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ACS Nano. 2009 Nov 24;3(11):3613-21. doi: 10.1021/nn900681c.

Nanoshells for surface-enhanced Raman spectroscopy in eukaryotic cells: cellular response and sensor development.

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School of Chemistry, University of Edinburgh, Edinburgh, U.K.


The application of gold nanoshells (NS) as a surface-enhanced Raman (SER) platform for intracellular sensing in NIH-3T3 fibroblast cells was studied by using a near-infrared Raman system. To show the feasibility of using these 151 +/- 5 nm sized solution-stable nanoparticles inside living cells, we investigated the uptake, cellular response, and the health of the cell population. We show that NS are taken up voluntarily and can be found in the cytosol by transmission electron microscopy (TEM), which also provides detailed information about location and immediate surrounding of the NS. The internalization into cells has been found to be independent of active cellular mechanisms, such as endocytosis, and can be suggested to be of passive nature. Uptake of NS into cells can be controlled, and cells show no increase in necrosis or apoptosis as a result; we show that NS-based intracytosolic SER spectra can be measured on biological samples using short acquisition times and low laser powers. We demonstrate its application using 4-mercaptobenzoic acid (4-MBA)-functionalized nanoshells as a pH sensor.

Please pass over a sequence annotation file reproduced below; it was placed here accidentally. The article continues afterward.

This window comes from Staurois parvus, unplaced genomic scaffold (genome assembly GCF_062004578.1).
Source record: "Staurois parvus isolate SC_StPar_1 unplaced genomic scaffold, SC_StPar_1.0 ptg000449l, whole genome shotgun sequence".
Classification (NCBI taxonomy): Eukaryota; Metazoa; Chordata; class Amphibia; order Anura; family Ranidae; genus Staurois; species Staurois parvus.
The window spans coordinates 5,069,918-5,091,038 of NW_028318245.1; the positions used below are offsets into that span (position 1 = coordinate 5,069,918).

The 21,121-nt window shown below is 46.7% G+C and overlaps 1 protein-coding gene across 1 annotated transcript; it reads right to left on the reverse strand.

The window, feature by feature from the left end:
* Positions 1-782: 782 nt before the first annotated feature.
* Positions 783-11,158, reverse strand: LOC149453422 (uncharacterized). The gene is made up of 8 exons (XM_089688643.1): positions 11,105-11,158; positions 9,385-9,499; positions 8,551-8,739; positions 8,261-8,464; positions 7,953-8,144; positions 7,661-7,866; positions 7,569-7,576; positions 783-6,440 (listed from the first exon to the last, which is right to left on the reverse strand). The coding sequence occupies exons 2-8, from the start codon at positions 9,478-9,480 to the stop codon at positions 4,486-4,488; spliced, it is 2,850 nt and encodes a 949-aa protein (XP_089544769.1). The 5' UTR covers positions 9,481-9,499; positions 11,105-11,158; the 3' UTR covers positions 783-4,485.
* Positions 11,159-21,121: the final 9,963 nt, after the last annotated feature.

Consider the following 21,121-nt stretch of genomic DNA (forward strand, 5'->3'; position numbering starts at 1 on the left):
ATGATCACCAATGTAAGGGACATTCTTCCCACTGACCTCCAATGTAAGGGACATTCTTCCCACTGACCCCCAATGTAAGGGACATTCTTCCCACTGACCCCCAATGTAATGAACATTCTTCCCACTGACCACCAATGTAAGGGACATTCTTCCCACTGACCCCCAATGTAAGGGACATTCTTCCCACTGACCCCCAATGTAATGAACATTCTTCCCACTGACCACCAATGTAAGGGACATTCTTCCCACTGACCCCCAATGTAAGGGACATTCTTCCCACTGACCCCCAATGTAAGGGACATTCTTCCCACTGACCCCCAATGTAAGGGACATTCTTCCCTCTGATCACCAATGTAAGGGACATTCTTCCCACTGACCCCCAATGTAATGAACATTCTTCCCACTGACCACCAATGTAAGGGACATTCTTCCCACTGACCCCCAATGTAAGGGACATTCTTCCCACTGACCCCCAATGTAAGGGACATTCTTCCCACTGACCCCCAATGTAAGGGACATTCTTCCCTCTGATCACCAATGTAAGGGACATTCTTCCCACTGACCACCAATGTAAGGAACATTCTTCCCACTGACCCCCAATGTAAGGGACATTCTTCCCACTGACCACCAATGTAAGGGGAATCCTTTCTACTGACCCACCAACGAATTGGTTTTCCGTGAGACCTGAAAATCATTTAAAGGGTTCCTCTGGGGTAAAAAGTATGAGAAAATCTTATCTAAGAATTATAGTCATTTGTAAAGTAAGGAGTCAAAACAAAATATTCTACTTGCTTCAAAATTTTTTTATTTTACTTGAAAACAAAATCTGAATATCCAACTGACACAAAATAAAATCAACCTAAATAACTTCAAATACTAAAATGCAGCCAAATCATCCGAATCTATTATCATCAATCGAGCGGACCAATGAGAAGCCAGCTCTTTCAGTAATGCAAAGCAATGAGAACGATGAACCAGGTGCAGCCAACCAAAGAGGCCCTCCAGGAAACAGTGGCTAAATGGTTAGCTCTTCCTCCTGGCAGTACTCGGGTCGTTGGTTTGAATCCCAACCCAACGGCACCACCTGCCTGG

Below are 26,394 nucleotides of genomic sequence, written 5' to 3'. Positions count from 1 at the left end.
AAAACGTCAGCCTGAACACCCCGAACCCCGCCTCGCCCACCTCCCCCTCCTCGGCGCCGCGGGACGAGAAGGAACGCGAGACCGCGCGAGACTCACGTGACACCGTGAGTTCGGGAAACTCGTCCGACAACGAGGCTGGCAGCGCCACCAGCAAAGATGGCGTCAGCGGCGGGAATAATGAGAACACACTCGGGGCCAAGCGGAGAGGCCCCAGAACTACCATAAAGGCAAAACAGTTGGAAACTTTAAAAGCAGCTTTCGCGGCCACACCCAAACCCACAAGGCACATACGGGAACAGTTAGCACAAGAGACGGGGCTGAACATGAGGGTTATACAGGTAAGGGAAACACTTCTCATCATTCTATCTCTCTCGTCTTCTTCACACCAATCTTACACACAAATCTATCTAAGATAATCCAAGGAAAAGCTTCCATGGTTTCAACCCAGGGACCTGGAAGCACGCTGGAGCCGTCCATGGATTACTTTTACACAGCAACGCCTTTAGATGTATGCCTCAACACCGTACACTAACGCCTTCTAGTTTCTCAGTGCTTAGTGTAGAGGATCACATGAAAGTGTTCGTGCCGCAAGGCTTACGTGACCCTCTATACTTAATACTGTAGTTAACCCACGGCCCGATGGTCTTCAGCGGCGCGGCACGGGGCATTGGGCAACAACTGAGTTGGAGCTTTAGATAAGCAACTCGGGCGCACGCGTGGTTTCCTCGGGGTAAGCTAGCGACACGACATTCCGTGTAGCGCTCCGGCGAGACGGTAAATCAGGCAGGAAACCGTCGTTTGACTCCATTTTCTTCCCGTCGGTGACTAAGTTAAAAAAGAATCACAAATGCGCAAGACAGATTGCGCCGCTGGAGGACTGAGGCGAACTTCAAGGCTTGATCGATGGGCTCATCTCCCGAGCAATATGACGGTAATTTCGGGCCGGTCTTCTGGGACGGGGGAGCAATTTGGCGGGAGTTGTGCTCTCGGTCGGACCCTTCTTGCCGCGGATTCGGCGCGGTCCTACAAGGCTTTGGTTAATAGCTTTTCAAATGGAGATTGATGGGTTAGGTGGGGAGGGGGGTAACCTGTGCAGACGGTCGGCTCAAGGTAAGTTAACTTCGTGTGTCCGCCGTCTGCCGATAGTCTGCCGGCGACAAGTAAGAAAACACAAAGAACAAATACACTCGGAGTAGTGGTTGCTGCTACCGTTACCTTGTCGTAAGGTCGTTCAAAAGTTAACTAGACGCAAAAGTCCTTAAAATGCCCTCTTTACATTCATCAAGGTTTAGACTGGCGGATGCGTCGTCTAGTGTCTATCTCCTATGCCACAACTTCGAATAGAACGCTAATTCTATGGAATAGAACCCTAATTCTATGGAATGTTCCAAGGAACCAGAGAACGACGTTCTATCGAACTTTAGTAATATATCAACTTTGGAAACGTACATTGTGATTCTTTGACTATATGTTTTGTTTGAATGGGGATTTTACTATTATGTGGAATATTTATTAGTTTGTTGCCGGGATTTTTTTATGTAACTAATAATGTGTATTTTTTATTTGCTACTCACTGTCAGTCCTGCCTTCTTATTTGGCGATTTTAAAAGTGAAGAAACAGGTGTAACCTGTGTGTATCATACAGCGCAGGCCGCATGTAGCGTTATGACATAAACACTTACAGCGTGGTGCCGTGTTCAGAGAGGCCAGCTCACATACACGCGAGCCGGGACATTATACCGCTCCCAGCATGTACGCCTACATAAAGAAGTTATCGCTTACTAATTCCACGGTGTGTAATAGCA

[Indexed for MEDLINE]

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